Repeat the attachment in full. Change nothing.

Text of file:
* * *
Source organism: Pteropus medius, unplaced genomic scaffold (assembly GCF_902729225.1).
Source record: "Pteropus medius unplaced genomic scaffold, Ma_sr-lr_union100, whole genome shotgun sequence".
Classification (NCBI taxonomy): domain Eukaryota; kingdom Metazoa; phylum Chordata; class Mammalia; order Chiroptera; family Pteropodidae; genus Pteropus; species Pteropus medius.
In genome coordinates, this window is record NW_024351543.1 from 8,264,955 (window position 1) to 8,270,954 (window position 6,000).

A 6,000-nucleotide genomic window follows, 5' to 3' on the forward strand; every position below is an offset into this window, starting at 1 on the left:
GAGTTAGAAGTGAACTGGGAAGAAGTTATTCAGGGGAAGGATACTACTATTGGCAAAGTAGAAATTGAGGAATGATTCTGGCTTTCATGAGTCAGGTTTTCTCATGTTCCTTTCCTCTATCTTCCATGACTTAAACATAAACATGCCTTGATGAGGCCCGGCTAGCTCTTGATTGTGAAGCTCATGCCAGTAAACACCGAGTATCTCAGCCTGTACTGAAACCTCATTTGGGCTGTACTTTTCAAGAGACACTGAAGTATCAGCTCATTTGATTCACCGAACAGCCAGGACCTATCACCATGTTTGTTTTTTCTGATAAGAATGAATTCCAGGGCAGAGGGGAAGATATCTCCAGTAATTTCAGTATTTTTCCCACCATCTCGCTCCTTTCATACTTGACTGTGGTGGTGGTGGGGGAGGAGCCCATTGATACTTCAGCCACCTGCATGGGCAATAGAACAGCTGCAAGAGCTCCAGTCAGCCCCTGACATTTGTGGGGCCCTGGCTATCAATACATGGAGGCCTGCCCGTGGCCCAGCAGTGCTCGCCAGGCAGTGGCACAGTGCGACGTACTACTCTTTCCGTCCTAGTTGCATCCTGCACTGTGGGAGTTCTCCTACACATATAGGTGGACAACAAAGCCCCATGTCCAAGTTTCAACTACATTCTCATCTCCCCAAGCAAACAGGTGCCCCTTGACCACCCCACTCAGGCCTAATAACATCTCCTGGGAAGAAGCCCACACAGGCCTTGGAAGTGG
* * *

Source organism: Pteropus medius, unplaced genomic scaffold (assembly GCF_902729225.1).
Source record: "Pteropus medius unplaced genomic scaffold, Ma_sr-lr_union100, whole genome shotgun sequence".
Classification (NCBI taxonomy): domain Eukaryota; kingdom Metazoa; phylum Chordata; class Mammalia; order Chiroptera; family Pteropodidae; genus Pteropus; species Pteropus medius.
In genome coordinates, this window is record NW_024351543.1 from 8,264,955 (window position 1) to 8,270,954 (window position 6,000).

A 6,000-nucleotide genomic window follows, 5' to 3' on the forward strand; every position below is an offset into this window, starting at 1 on the left:
GAGTTAGAAGTGAACTGGGAAGAAGTTATTCAGGGGAAGGATACTACTATTGGCAAAGTAGAAATTGAGGAATGATTCTGGCTTTCATGAGTCAGGTTTTCTCATGTTCCTTTCCTCTATCTTCCATGACTTAAACATAAACATGCCTTGATGAGGCCCGGCTAGCTCTTGATTGTGAAGCTCATGCCAGTAAACACCGAGTATCTCAGCCTGTACTGAAACCTCATTTGGGCTGTACTTTTCAAGAGACACTGAAGTATCAGCTCATTTGATTCACCGAACAGCCAGGACCTATCACCATGTTTGTTTTTTCTGATAAGAATGAATTCCAGGGCAGAGGGGAAGATATCTCCAGTAATTTCAGTATTTTTCCCACCATCTCGCTCCTTTCATACTTGACTGTGGTGGTGGTGGGGGAGGAGCCCATTGATACTTCAGCCACCTGCATGGGCAATAGAACAGCTGCAAGAGCTCCAGTCAGCCCCTGACATTTGTGGGGCCCTGGCTATCAATACATGGAGGCCTGCCCGTGGCCCAGCAGTGCTCGCCAGGCAGTGGCACAGTGCGACGTACTACTCTTTCCGTCCTAGTTGCATCCTGCACTGTGGGAGTTCTCCTACACATATAGGTGGACAACAAAGCCCCATGTCCAAGTTTCAACTACATTCTCATCTCCCCAAGCAAACAGGTGCCCCTTGACCACCCCACTCAGGCCTAATAACATCTCCTGGGAAGAAGCCCACACAGGCCTTGGAAGTGG